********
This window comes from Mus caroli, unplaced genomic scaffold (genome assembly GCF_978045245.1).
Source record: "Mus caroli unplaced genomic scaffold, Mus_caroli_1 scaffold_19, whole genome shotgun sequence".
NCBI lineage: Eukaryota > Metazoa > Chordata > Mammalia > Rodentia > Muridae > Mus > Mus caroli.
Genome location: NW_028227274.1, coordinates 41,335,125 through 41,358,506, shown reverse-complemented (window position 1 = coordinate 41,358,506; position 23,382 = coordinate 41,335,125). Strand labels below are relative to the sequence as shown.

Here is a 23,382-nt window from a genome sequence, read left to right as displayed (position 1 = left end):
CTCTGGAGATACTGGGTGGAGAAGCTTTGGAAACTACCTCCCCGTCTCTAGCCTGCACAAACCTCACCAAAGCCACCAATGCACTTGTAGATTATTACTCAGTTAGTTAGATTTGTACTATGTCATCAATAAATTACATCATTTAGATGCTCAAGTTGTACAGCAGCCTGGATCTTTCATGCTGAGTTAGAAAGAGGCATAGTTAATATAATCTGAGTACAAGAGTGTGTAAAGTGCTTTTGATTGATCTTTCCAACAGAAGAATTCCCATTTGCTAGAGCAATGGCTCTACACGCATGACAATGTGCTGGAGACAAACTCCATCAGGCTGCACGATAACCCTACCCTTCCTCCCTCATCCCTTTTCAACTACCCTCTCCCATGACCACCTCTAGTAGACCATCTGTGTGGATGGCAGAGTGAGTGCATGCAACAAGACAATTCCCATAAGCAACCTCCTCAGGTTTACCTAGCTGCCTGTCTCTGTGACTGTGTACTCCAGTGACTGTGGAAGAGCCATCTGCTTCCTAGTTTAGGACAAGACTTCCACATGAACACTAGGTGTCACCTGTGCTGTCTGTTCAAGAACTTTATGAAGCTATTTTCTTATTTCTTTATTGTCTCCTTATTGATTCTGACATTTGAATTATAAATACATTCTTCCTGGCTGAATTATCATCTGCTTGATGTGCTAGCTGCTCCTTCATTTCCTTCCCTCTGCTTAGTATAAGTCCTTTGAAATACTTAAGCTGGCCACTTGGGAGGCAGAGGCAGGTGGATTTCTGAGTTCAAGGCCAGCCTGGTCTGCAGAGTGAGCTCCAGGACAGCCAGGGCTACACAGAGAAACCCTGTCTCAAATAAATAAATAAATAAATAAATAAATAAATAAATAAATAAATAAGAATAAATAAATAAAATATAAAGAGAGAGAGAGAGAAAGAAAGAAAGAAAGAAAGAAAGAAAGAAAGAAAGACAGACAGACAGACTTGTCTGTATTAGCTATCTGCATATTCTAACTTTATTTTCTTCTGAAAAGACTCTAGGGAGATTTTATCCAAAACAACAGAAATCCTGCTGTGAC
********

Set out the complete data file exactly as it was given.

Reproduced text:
This window comes from Mus caroli, unplaced genomic scaffold (genome assembly GCF_978045245.1).
Source record: "Mus caroli unplaced genomic scaffold, Mus_caroli_1 scaffold_19, whole genome shotgun sequence".
NCBI lineage: Eukaryota > Metazoa > Chordata > Mammalia > Rodentia > Muridae > Mus > Mus caroli.
Genome location: NW_028227274.1, coordinates 41,335,125 through 41,358,506, shown reverse-complemented (window position 1 = coordinate 41,358,506; position 23,382 = coordinate 41,335,125). Strand labels below are relative to the sequence as shown.

Here is a 23,382-nt window from a genome sequence, read left to right as displayed (position 1 = left end):
CTCTGGAGATACTGGGTGGAGAAGCTTTGGAAACTACCTCCCCGTCTCTAGCCTGCACAAACCTCACCAAAGCCACCAATGCACTTGTAGATTATTACTCAGTTAGTTAGATTTGTACTATGTCATCAATAAATTACATCATTTAGATGCTCAAGTTGTACAGCAGCCTGGATCTTTCATGCTGAGTTAGAAAGAGGCATAGTTAATATAATCTGAGTACAAGAGTGTGTAAAGTGCTTTTGATTGATCTTTCCAACAGAAGAATTCCCATTTGCTAGAGCAATGGCTCTACACGCATGACAATGTGCTGGAGACAAACTCCATCAGGCTGCACGATAACCCTACCCTTCCTCCCTCATCCCTTTTCAACTACCCTCTCCCATGACCACCTCTAGTAGACCATCTGTGTGGATGGCAGAGTGAGTGCATGCAACAAGACAATTCCCATAAGCAACCTCCTCAGGTTTACCTAGCTGCCTGTCTCTGTGACTGTGTACTCCAGTGACTGTGGAAGAGCCATCTGCTTCCTAGTTTAGGACAAGACTTCCACATGAACACTAGGTGTCACCTGTGCTGTCTGTTCAAGAACTTTATGAAGCTATTTTCTTATTTCTTTATTGTCTCCTTATTGATTCTGACATTTGAATTATAAATACATTCTTCCTGGCTGAATTATCATCTGCTTGATGTGCTAGCTGCTCCTTCATTTCCTTCCCTCTGCTTAGTATAAGTCCTTTGAAATACTTAAGCTGGCCACTTGGGAGGCAGAGGCAGGTGGATTTCTGAGTTCAAGGCCAGCCTGGTCTGCAGAGTGAGCTCCAGGACAGCCAGGGCTACACAGAGAAACCCTGTCTCAAATAAATAAATAAATAAATAAATAAATAAATAAATAAATAAATAAGAATAAATAAATAAAATATAAAGAGAGAGAGAGAGAAAGAAAGAAAGAAAGAAAGAAAGAAAGAAAGAAAGACAGACAGACAGACTTGTCTGTATTAGCTATCTGCATATTCTAACTTTATTTTCTTCTGAAAAGACTCTAGGGAGATTTTATCCAAAACAACAGAAATCCTGCTGTGAC